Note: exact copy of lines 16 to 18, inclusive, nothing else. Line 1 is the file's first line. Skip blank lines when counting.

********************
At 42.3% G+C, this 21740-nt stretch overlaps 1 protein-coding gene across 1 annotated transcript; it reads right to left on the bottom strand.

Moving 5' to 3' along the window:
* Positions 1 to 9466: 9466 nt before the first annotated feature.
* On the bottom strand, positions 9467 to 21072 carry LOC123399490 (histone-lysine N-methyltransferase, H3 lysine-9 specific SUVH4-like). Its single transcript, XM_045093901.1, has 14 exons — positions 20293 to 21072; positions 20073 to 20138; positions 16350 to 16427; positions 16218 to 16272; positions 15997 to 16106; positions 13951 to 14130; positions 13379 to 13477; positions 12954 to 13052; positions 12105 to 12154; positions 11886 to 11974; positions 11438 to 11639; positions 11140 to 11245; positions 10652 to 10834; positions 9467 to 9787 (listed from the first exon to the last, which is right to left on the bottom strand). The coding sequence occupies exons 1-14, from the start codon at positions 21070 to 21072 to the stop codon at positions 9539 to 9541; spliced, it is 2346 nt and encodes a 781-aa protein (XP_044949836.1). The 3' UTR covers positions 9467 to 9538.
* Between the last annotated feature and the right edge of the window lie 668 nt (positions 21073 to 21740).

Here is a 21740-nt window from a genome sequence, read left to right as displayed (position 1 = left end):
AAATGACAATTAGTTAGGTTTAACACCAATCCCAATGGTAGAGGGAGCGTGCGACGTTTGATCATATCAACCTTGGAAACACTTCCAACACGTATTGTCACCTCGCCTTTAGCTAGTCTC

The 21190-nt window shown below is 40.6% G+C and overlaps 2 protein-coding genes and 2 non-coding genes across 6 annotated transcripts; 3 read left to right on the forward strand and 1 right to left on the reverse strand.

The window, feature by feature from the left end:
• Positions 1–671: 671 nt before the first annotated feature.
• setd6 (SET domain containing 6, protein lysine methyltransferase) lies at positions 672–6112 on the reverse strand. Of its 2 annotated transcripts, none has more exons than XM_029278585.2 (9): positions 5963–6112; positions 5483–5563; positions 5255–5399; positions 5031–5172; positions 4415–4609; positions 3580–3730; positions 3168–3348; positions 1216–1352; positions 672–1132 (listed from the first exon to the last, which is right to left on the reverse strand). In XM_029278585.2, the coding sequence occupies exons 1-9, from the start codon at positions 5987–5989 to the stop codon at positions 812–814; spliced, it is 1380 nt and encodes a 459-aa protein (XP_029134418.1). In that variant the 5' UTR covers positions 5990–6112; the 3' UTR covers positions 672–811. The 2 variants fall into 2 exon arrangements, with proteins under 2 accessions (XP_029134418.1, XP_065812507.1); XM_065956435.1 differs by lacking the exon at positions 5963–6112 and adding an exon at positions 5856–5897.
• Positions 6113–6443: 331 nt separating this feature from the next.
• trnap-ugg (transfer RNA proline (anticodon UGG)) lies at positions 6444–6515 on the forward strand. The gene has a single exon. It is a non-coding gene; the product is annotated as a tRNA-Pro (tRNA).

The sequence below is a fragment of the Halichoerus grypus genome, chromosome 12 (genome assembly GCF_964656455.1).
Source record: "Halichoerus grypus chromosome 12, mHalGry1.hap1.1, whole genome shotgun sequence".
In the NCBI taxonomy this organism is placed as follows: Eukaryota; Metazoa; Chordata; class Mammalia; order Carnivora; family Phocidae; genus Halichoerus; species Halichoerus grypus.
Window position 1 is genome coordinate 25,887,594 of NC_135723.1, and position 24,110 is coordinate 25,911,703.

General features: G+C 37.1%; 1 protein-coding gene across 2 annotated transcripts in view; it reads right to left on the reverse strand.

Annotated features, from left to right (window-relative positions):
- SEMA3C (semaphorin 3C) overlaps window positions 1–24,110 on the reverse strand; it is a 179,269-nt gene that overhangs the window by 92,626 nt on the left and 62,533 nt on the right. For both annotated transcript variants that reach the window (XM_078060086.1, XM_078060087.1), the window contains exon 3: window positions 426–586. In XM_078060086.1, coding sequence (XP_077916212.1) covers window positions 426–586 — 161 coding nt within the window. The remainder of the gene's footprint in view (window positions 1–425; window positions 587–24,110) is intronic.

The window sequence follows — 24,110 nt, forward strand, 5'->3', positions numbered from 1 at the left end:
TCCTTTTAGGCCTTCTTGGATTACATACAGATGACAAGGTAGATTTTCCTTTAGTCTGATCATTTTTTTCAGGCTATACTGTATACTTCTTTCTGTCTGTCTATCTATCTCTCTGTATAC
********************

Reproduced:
In the NCBI taxonomy this organism is placed as follows: Eukaryota; Metazoa; Chordata; class Mammalia; order Carnivora; family Phocidae; genus Halichoerus; species Halichoerus grypus.
Window position 1 is genome coordinate 25,887,594 of NC_135723.1, and position 24,110 is coordinate 25,911,703.

General features: G+C 37.1%; 1 protein-coding gene across 2 annotated transcripts in view; it reads right to left on the reverse strand.